POSSESSOR FILM

It would be impossible to speak of POSSESSOR, without speaking about the Cronenberg legacy and legend. David Cronenberg has had a major influence on the cinema of the self. Breaking into the metaphysical space by rupturing the physical body. It seems, as they say, the apple didn’t fall far from the tree and son Brandon Cronenberg has begun to take up the mantle. POSSESSOR charts the work of Tasya Vos (Andrea Riseborough). She is an assassin, who occupies the bodies of others in order to execute her orders.

A disruption of the personal is obvious, when you are living inside someone else. Tasya exhibits signs of mental decay and her second mission breaks her down completely. She has to take control of Colin Tate (Christopher Abbott). He wants rid of his father in law wealthy CEO John Parse (Sean Bean) and also his own partner, Ava (Tuppence Middleton). But the moment of truth brings about destruction and mayhem.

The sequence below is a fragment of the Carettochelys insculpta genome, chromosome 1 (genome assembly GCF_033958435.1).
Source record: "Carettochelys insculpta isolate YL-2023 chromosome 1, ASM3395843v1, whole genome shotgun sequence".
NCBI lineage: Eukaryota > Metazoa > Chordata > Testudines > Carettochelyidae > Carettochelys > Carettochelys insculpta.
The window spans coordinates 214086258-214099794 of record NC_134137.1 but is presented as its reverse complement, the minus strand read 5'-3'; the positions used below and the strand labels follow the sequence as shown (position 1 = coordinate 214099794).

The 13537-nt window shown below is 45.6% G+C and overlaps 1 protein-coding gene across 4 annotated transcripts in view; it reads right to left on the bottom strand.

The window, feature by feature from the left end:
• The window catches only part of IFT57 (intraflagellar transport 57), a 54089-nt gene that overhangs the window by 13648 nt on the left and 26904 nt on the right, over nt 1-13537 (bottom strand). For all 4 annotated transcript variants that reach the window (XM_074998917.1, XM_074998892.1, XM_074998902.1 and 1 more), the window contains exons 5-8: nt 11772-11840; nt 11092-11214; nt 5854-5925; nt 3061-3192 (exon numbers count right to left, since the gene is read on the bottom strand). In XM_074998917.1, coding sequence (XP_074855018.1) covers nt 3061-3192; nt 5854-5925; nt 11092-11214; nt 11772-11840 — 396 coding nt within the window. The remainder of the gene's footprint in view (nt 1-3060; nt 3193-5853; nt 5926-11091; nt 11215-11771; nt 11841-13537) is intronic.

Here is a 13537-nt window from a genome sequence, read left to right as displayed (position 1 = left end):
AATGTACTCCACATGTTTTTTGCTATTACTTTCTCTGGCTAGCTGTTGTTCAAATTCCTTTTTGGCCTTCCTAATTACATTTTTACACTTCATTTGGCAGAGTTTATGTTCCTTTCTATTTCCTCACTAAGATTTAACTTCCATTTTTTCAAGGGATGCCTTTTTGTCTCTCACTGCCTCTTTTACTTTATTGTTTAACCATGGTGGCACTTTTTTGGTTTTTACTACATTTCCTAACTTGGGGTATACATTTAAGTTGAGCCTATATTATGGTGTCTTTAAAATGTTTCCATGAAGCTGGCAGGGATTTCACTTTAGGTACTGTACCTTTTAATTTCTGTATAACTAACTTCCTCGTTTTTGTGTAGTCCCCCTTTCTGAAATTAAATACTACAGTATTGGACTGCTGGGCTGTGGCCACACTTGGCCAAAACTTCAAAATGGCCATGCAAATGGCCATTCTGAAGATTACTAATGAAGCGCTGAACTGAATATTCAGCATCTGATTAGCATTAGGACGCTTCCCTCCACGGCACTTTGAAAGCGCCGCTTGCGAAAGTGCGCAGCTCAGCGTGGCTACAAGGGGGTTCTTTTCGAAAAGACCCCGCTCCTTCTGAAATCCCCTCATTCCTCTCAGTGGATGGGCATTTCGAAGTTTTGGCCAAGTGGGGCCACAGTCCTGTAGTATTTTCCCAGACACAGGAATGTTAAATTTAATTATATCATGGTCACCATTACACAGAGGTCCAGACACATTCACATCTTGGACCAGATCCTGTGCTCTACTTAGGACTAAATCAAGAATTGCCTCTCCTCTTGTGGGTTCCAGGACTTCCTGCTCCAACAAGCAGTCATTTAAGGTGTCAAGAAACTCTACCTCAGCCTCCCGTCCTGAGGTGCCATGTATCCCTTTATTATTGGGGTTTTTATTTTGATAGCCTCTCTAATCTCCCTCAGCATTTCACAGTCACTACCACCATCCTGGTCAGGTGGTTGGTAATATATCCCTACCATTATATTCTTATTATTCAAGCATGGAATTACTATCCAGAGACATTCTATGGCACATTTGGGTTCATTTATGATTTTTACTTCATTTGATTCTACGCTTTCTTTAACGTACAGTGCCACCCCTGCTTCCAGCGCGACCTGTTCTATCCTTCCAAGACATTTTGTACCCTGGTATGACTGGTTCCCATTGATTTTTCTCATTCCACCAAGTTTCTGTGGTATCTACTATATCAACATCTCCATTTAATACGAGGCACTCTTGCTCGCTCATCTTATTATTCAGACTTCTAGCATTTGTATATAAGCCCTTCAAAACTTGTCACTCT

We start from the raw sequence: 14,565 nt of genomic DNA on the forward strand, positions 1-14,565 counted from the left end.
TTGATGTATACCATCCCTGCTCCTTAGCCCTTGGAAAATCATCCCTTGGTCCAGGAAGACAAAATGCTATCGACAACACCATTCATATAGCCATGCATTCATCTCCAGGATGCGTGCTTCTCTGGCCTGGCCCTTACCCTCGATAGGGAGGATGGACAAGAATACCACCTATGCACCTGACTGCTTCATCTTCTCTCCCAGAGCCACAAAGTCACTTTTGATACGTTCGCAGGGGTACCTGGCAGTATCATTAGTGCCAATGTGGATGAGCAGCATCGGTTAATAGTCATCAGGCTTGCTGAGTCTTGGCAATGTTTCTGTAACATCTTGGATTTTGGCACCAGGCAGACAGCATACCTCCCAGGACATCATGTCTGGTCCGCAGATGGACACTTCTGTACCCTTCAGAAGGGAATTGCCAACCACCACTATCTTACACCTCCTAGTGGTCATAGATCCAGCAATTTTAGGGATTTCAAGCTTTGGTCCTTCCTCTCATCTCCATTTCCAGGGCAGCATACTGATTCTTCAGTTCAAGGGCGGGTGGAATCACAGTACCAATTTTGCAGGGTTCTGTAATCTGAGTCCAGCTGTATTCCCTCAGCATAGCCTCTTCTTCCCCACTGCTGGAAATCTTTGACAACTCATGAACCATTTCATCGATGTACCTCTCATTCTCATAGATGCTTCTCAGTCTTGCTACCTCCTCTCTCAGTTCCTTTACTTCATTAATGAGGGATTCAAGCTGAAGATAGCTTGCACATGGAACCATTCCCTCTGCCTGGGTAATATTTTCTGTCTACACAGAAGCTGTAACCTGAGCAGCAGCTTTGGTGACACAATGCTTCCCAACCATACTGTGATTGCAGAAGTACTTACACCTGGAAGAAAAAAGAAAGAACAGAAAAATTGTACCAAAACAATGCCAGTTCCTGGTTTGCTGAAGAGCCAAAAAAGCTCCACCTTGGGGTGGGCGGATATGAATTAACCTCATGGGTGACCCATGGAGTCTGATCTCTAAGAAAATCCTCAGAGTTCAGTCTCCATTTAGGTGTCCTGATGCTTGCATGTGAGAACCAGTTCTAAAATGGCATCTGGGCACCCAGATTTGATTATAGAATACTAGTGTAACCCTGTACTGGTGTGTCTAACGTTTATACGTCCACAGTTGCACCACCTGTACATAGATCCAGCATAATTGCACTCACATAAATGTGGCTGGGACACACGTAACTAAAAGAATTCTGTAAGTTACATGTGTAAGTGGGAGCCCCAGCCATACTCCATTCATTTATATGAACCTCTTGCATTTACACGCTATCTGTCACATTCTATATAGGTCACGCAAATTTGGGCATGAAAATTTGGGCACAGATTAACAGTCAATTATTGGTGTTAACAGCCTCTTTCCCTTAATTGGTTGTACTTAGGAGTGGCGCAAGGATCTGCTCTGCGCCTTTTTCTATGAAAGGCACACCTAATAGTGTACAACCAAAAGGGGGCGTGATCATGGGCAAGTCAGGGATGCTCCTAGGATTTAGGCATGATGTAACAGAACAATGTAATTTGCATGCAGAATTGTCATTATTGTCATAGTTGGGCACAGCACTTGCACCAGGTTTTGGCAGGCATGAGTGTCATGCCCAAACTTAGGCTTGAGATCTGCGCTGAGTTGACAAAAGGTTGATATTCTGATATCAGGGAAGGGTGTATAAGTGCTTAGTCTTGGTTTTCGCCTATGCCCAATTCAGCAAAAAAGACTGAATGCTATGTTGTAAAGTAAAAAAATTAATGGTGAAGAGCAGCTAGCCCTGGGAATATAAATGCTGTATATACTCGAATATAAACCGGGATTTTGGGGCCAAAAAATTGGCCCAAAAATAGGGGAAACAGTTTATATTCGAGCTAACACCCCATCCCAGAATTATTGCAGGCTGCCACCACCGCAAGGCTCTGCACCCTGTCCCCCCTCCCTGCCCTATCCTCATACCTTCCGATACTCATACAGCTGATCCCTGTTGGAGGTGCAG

This in the end is the thrust of POSSESSOR. The control of other people’s bodies using brain-implant technology to execute high-profile targets. Sounds simple but it allows Cronenberg to discuss the mind – body connection. This underpins the blur of detachment that we have with cinema. These transformations begin to corrode how we see a protagonist and how we see the other. The other being others onscreen and their agency.

Visual explosive, bloody and horrific, Cronenberg gets in a dose of body horror, psychological angst and existential energy. It is not perfect, with moments that spill out of the controlled aspects of the narrative but it is a brilliant opener to the future direction of a film maker with something to say and a lot to live up to.

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